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Adam Blinkinsop
Gamer, musician, programmer.
Gamer, musician, programmer.

Adam's posts

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"He once slept on a memory-foam mattress and left no impression whatsoever.

"Pigeons often fly directly into him, mistaking him for empty space."
Dementors speak of him with reverence. His name is Sergey Kislyak, and he is the Most Forgettable Man in the World.

This entire op-ed is pure gold. 

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"... Customs decided it needs to give technical interviews to vacationers. What do they do for visiting boxers? Fight them?"

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Economics of a collectible game.

Modern Masters is an interesting way to ensure card reprints without trying to slot things into the yearly set.

The (approximate) timeline:
- People play vintage or legacy, formats that include pretty much every card ever printed.
- Wizards creates the reserve list, promising never to reprint old cards to ensure they won't crash those cards' values.
- Vintage and legacy become more and more expensive to play, pushing people out of the format.
- Wizards creates a new format: modern. Modern is eternal (old sets never rotate out), but only covers sets post-reserve-list, so they can reprint.
- Modern staples need reprints, but Kaladesh (for example) doesn't need all those cards.
- Wizards reprints a special box full of Modern cards.

These boxes retailed at $400 or $500 originally, as people were starved for reprints, but (as linked) you can get the most recent release for normal box cost: $150 or so.

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"Sometimes that also means looking at a situation and saying, 'I'd like to drive up the road here, but there's no way my green infantry division stands a chance against his armored brigade.' I didn't check any charts; I didn't run any numbers; and I didn't reread the rulebook. Whatever rules complexities may have been implicated, it didn't matter. Intuitively I knew, in an instant, that it was a long shot at best."

Good discussion about complexity in wargames going on over at BGG:

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Hype! Loved this one at Sasquatch, excited for my copy. :)

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I've decided to score all my conversations using chess win-loss notation. (?!)


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Design advice from Rachel Simmons, in Napoleon's Triumph notes.

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Talent. (Longer than the usual Fallon Wheel of Freestyle, too! Tariq is madness.)

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Got a game of Maria and a game of Friedrich in this weekend at Game On []. I love this system.

It's a simple idea. The map is point-to-point, with the board also divided into a grid with card suits overlaid on each grid square. Factions have a hand of pseudo-playing cards, a few armies with hidden strength, and a couple supply trains.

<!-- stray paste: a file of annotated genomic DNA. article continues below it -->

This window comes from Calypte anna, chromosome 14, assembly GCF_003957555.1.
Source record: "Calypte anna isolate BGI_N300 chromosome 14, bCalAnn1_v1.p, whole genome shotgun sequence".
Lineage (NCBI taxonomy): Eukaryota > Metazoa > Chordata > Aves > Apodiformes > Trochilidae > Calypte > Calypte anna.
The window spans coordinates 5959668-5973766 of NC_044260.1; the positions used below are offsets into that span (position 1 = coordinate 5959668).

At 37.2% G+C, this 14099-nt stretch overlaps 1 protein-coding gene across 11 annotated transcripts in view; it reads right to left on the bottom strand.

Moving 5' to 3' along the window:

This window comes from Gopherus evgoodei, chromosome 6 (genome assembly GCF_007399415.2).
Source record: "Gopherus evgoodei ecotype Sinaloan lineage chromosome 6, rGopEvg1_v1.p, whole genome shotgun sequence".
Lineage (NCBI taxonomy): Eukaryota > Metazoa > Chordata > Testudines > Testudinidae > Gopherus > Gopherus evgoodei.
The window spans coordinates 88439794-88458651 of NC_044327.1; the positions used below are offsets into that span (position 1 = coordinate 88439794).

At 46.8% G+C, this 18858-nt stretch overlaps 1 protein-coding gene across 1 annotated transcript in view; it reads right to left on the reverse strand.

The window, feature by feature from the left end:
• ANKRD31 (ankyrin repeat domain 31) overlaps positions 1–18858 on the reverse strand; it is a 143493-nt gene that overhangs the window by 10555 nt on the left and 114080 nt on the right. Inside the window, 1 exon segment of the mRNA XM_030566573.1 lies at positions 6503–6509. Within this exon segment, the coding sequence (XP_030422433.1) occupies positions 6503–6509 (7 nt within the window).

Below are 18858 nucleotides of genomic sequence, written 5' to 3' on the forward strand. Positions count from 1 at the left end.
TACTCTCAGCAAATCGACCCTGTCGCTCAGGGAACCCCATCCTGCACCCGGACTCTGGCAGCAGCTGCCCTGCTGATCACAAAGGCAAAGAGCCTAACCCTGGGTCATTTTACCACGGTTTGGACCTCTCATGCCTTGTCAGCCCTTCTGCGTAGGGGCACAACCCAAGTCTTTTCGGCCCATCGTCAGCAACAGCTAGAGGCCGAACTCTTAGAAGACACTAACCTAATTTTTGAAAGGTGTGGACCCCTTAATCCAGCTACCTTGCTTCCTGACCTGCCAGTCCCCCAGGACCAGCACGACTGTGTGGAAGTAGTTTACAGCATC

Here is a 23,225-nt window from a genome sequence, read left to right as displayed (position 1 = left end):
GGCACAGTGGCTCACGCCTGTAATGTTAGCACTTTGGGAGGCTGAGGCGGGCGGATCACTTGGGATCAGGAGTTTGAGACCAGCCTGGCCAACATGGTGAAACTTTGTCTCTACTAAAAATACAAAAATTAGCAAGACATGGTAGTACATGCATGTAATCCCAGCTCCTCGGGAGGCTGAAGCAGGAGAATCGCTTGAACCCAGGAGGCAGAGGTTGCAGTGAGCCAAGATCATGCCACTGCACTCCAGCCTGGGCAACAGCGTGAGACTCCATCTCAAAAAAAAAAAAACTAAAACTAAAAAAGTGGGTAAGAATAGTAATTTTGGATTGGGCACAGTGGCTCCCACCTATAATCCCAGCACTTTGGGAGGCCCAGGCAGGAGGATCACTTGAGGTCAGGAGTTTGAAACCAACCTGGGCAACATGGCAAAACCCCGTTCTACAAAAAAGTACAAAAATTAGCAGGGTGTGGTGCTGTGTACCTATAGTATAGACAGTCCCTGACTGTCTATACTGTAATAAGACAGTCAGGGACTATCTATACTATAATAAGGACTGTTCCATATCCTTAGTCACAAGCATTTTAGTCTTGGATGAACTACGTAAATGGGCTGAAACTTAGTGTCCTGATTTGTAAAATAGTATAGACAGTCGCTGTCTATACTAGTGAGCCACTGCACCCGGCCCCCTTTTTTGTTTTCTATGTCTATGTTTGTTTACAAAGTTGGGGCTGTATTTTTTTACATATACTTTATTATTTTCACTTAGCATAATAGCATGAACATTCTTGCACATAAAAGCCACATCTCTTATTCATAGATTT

When my army is adjacent to yours at the end of movement, we fight. Both of us declare our strength, and figure out who's behind and by how much. We also take note of the suit our armies are currently sitting in -- I might have a five strength army sitting in a spades city, and you might have three strength sitting in hearts. You're down by two.

Whoever's down has the chance to play a card in their suit to make up the difference. In the above example, you might play a three of hearts, and then I'd be down by one. Then -- because I'm behind -- I'd have a chance to play a card.

Instead of playing a card, you can choose to retreat. You'll lose army strength equal to the current difference, and the winner will move your piece the same number of spaces. If I choose not to play a card in the example above, I'd lose one strength -- written down on my sheet -- and you'd retreat me one space.

This is important because positioning is huge. Victory comes with capturing specific locations, and to capture them you need to walk through (not just onto) them, and drive off any opposing army within three spaces. In the example, if you had moved through a city (and marked it with a '?' counter to remember to check for "retroactive capture"), and then fought me at two spaces away, my one-space retreat wouldn't let you capture the city.

Positioning is also huge for supply -- when you aren't in your home territory, you need to trace back to a supply train within six moves, not passing through any enemy pieces. In Maria, the Austrians can drop hussars to make opponents pay cards for any supply line traced through them.

This all leads to a game where you're looking to fight a bunch of battles where you're in different suits but your opponent's in the same one -- perhaps two consecutive battles against the same army in clubs, but your attacking armies are in clubs and hearts. They're both multiplayer games, so you can watch which battles your opponents are fighting on one end of the map, and maneuver for a battle in the same suit on the other end of the map. You know what suits you're strong or weak in, so you can also plan a battle for just the right moment -- this is how I won Friedrich, by avoiding any battles in diamonds until my final push through Hanover territory.

Love this system.
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Snow day!
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